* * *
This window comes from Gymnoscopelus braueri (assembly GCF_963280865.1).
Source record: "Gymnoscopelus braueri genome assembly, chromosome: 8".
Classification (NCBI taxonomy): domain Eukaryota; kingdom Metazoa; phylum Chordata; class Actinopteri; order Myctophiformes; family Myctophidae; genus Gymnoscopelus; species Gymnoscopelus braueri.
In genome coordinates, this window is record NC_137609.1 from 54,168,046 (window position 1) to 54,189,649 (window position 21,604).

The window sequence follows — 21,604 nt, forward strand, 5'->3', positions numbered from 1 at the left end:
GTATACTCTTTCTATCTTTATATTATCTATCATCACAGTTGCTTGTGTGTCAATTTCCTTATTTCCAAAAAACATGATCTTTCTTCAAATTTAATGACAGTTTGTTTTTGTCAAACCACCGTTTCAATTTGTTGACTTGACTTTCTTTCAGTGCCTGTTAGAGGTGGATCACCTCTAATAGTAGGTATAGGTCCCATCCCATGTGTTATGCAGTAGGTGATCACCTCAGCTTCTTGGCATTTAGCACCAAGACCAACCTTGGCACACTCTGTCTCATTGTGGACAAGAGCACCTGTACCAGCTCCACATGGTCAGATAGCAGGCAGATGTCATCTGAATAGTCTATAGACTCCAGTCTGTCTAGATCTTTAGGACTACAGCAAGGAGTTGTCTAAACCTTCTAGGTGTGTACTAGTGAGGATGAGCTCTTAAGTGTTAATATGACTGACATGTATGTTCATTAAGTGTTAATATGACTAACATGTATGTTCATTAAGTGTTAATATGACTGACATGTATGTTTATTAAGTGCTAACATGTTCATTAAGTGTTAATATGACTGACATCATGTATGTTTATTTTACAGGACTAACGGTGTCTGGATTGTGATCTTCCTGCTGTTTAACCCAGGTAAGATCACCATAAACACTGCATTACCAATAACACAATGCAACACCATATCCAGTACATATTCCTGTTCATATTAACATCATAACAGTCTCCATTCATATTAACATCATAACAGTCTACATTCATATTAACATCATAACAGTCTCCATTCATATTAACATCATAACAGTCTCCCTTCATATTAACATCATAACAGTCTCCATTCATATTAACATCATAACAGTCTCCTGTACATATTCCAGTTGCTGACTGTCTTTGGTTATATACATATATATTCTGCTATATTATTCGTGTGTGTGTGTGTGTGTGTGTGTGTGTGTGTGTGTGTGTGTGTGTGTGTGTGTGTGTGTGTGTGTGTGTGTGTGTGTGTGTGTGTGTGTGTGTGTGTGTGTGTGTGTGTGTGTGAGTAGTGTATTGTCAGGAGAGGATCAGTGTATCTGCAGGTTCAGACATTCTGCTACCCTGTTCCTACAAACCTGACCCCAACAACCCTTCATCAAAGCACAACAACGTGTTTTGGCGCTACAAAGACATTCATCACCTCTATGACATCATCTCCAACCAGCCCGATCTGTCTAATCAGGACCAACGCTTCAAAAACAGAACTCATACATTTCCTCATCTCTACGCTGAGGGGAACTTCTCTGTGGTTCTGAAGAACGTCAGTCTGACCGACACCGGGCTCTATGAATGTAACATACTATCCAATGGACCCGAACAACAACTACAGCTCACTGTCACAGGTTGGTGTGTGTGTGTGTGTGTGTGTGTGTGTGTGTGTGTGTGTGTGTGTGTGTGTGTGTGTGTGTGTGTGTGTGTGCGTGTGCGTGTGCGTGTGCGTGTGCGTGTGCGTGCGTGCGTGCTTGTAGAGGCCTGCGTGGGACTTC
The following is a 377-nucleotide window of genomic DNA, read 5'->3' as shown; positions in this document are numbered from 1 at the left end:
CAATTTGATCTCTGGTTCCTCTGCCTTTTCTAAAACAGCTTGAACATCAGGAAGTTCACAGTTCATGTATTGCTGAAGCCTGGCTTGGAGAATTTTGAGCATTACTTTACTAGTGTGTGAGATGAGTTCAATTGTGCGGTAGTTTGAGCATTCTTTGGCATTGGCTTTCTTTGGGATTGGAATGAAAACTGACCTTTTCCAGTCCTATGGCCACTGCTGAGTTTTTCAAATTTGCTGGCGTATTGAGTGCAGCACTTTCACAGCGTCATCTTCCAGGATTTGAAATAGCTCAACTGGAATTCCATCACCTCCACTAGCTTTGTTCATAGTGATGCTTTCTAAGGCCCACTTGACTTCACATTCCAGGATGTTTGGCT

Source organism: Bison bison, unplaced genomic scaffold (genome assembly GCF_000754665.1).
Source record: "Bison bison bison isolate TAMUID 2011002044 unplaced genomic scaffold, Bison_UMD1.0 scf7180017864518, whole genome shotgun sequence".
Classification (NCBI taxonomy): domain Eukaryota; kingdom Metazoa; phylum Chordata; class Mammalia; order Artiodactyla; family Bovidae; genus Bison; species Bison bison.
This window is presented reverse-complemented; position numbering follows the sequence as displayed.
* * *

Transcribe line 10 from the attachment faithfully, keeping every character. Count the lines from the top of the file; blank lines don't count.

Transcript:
Source record: "Bison bison bison isolate TAMUID 2011002044 unplaced genomic scaffold, Bison_UMD1.0 scf7180017864518, whole genome shotgun sequence".